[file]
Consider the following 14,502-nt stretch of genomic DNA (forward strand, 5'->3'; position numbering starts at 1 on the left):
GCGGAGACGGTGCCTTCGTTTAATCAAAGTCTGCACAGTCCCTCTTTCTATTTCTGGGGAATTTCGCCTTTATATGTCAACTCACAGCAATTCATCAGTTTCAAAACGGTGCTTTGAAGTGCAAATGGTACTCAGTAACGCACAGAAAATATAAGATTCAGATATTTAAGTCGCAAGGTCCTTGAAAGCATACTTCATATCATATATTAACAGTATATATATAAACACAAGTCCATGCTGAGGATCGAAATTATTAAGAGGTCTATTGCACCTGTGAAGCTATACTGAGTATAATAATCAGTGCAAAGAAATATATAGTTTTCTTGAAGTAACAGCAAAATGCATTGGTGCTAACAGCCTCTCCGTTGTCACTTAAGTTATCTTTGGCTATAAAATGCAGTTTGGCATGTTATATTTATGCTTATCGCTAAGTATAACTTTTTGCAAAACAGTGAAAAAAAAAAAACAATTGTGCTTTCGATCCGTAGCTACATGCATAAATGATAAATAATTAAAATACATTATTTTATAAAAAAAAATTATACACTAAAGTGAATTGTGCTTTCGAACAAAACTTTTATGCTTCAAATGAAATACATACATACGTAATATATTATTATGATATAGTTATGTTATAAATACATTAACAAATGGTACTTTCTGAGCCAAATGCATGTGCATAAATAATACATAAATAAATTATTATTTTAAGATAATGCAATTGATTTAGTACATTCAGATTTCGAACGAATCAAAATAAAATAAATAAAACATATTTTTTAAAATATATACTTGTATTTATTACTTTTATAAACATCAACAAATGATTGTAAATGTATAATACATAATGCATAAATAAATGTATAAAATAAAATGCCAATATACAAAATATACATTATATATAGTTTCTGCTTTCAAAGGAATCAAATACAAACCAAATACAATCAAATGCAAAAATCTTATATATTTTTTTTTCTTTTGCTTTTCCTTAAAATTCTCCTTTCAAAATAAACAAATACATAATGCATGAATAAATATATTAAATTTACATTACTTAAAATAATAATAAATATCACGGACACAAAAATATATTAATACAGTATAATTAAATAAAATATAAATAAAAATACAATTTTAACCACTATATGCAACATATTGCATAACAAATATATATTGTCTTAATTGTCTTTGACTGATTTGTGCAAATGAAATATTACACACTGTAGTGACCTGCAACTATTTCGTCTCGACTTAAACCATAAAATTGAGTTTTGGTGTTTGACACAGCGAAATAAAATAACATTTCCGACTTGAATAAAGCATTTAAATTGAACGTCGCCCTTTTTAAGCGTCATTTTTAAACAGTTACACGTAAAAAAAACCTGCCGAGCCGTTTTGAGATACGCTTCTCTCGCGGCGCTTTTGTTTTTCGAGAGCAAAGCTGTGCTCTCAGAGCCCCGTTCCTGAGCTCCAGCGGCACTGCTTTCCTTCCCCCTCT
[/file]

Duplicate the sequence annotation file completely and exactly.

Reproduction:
Consider the following 14,502-nt stretch of genomic DNA (forward strand, 5'->3'; position numbering starts at 1 on the left):
GCGGAGACGGTGCCTTCGTTTAATCAAAGTCTGCACAGTCCCTCTTTCTATTTCTGGGGAATTTCGCCTTTATATGTCAACTCACAGCAATTCATCAGTTTCAAAACGGTGCTTTGAAGTGCAAATGGTACTCAGTAACGCACAGAAAATATAAGATTCAGATATTTAAGTCGCAAGGTCCTTGAAAGCATACTTCATATCATATATTAACAGTATATATATAAACACAAGTCCATGCTGAGGATCGAAATTATTAAGAGGTCTATTGCACCTGTGAAGCTATACTGAGTATAATAATCAGTGCAAAGAAATATATAGTTTTCTTGAAGTAACAGCAAAATGCATTGGTGCTAACAGCCTCTCCGTTGTCACTTAAGTTATCTTTGGCTATAAAATGCAGTTTGGCATGTTATATTTATGCTTATCGCTAAGTATAACTTTTTGCAAAACAGTGAAAAAAAAAAAACAATTGTGCTTTCGATCCGTAGCTACATGCATAAATGATAAATAATTAAAATACATTATTTTATAAAAAAAAATTATACACTAAAGTGAATTGTGCTTTCGAACAAAACTTTTATGCTTCAAATGAAATACATACATACGTAATATATTATTATGATATAGTTATGTTATAAATACATTAACAAATGGTACTTTCTGAGCCAAATGCATGTGCATAAATAATACATAAATAAATTATTATTTTAAGATAATGCAATTGATTTAGTACATTCAGATTTCGAACGAATCAAAATAAAATAAATAAAACATATTTTTTAAAATATATACTTGTATTTATTACTTTTATAAACATCAACAAATGATTGTAAATGTATAATACATAATGCATAAATAAATGTATAAAATAAAATGCCAATATACAAAATATACATTATATATAGTTTCTGCTTTCAAAGGAATCAAATACAAACCAAATACAATCAAATGCAAAAATCTTATATATTTTTTTTTCTTTTGCTTTTCCTTAAAATTCTCCTTTCAAAATAAACAAATACATAATGCATGAATAAATATATTAAATTTACATTACTTAAAATAATAATAAATATCACGGACACAAAAATATATTAATACAGTATAATTAAATAAAATATAAATAAAAATACAATTTTAACCACTATATGCAACATATTGCATAACAAATATATATTGTCTTAATTGTCTTTGACTGATTTGTGCAAATGAAATATTACACACTGTAGTGACCTGCAACTATTTCGTCTCGACTTAAACCATAAAATTGAGTTTTGGTGTTTGACACAGCGAAATAAAATAACATTTCCGACTTGAATAAAGCATTTAAATTGAACGTCGCCCTTTTTAAGCGTCATTTTTAAACAGTTACACGTAAAAAAAACCTGCCGAGCCGTTTTGAGATACGCTTCTCTCGCGGCGCTTTTGTTTTTCGAGAGCAAAGCTGTGCTCTCAGAGCCCCGTTCCTGAGCTCCAGCGGCACTGCTTTCCTTCCCCCTCT